Home-brew Computer: Modeling with Logisim

I recently discovered Logisim, and incredibly powerful discrete logic simulation program. It’s free and open-source. For such a simple program it’s incredible what it can do, from simple simulations of gated-logic all the way to components of ROM (into which you can save opcodes for a program) and RAM. It even has keyboard and TTY simulation support.

I’ve always been fascinated by how a modern computer is built from the most simple components. Transistors and clock signals can grow into something programmable. In college we had fun with FPGAs but I find there’s something magical about making non-programmable circuits into something programmable.

Over the coming months I intend to build a computer from discrete logic components, starting with transistors and moving up as far as I can with Logisim. Lots of people have done this, so it’s nothing new, but I find the discovery process will be helpful for my understanding of how computers come together. I may even breadboard the final design once it’s complete and have my own home-brew computer!

Home-brew Computer Step 1: Transistor to Gate Logic

Home-brew Computer Step 2: Gate Logic to Memory

Home-brew Computer Step 3: D Flip Flop to Memory

Deriving the Counter Dilution Formula for Pro Rata Rights

Finding the Investment amount if exercising Pro Rata Investment Rights.

anti dilution formula

As discussed in an upcoming post, the following demonstrates that execution of Pro Rata Rights and the resulting new investment amount is independent of the company’s valuation. The portions containing the pre-money valuation cancel themselves out and in the end only the new investor’s investment amount determines how much an existing shareholder must re-invest in order to not be diluted.


This makes sense conceptually if you think about it. For example, if the valuation is low, you are strongly diluted but can purchase new shares cheaply to compensate. On the other hand, with a high valuation the shares are expensive but you are not diluted by the new round as much.

Using FCC Filings to Find Hardware Tech Specs

Just about all hardware startups involve some kind of wireless communication.  Whether WiFi, Bluetooth, Cellular, or other protocols, wireless communication allows the user to interact with the product remotely and conveniently.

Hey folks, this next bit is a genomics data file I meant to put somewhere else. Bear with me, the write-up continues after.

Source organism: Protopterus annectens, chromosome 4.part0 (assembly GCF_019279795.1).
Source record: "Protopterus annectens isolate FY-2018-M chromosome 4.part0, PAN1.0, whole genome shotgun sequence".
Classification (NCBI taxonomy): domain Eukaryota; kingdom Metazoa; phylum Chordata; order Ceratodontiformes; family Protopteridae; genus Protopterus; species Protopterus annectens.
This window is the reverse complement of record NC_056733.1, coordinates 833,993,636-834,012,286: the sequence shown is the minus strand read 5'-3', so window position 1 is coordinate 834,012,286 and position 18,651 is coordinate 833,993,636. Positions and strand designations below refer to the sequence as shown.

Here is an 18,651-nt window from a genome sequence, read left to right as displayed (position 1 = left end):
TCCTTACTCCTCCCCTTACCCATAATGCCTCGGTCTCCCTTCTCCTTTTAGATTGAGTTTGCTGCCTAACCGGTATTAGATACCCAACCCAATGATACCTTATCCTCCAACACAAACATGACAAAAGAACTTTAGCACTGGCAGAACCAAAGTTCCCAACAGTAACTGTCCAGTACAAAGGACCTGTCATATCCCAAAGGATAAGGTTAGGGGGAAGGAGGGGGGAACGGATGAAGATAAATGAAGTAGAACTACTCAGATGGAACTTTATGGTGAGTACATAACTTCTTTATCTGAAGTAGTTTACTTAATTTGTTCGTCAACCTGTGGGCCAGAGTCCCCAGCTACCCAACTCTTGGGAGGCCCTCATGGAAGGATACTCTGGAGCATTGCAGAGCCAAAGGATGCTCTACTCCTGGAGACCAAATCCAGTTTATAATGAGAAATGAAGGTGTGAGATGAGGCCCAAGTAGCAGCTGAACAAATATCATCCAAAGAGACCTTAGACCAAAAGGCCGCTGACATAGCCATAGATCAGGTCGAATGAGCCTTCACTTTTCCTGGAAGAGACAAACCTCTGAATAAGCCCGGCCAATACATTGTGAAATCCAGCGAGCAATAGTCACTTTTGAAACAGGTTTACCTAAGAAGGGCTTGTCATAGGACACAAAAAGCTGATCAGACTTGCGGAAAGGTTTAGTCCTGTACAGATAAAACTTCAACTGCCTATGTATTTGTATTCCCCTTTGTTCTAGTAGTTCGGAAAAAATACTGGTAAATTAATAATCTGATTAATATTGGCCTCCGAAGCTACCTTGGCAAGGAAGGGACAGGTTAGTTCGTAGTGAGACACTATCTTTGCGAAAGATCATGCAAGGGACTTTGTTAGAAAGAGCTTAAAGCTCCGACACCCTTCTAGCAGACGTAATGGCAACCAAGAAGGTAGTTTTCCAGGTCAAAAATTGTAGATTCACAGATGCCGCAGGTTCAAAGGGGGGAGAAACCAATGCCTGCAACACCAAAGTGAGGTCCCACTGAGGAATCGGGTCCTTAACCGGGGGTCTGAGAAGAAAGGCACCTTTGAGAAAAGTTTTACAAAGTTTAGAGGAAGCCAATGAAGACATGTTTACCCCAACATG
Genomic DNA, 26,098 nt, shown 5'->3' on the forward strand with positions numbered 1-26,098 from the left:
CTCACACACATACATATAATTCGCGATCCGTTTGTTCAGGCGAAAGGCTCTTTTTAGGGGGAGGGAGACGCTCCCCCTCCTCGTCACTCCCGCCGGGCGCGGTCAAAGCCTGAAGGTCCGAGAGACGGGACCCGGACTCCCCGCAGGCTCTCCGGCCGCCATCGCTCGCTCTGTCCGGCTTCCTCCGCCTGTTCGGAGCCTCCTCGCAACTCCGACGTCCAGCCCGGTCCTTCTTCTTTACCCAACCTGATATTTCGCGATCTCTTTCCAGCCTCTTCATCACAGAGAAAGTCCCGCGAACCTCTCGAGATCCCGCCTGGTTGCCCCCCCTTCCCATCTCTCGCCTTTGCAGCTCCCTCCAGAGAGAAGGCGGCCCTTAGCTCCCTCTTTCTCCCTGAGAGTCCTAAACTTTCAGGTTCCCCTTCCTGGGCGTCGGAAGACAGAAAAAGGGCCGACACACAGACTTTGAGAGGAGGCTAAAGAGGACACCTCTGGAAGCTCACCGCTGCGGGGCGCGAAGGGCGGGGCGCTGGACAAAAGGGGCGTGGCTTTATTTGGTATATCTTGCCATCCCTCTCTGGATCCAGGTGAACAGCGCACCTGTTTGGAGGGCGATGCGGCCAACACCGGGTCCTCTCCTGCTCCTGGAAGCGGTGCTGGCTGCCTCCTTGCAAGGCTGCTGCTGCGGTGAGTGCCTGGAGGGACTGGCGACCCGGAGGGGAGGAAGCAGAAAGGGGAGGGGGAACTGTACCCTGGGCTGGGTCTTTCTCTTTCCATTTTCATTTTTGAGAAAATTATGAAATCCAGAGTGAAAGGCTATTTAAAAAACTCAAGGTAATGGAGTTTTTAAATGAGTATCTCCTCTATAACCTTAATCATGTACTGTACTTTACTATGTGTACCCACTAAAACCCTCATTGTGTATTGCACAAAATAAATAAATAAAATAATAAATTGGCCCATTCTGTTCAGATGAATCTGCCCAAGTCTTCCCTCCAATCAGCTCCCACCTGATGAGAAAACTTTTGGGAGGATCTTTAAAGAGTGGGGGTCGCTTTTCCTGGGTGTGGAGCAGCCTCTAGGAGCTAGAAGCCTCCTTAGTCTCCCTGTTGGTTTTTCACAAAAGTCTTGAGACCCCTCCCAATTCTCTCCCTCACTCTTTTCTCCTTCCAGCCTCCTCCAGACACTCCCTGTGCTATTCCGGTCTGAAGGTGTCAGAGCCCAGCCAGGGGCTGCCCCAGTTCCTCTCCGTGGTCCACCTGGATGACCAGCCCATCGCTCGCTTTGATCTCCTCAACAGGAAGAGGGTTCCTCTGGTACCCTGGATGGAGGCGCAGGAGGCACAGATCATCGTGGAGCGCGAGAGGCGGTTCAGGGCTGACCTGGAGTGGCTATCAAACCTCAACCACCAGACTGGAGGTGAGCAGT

What most first time hardware founders don’t realize, however, is that any device which actively sends radio signals must be approved by the FCC. Specifically, a FCC approved lab must test the radio to ensure that it complies with FCC Part 15 rules pertaining to unlicensed devices (so that your users don’t need to be licenses to use the product). Outlining the steps for this approval is beyond the scope of this article, but this approval is always required for a product to be sold in the US.

This means your competitors have had to go through the process as well, and the FCC publishes publicly the results of the testing and certification online. So you can go to the FCC website and find out quickly information about any product with an FCC code.

By law the FCC Code is required to be on the radiating device. This is typically on the back and is comprised of the Grantee Code (the company doing the authorization) and the Product Code. The Grantee Code is assigned to the company but the company can choose the Product Code, so long as it is unique within their product list. (For the curious, the above codes corresponded to the Apple 4S).

To find information on a wireless product, go to the FCC’s OET (Office of Engineering and Technology) page for Original Equipment Authorizations:


and enter the necessary information. In my personal experience, the Product Code rarely matches exactly to what is in the FCC database, so you may need to simply enter other information like Grantee Code and date range, and try to find your target product manually. For example, entering Grantee Code BCG and limiting the list to the 1st six months of 2014, we find the following product (they all have the same date and code, so this is probably multiple authorizations on a single product).

You can tell from the frequencies that this product uses WiFi (802.11bg,n) as well as cellular signals (849.0 Mhz is a Cellular Phone frequency).

When we click on the 1st link “Detail”, we find additional information about the product.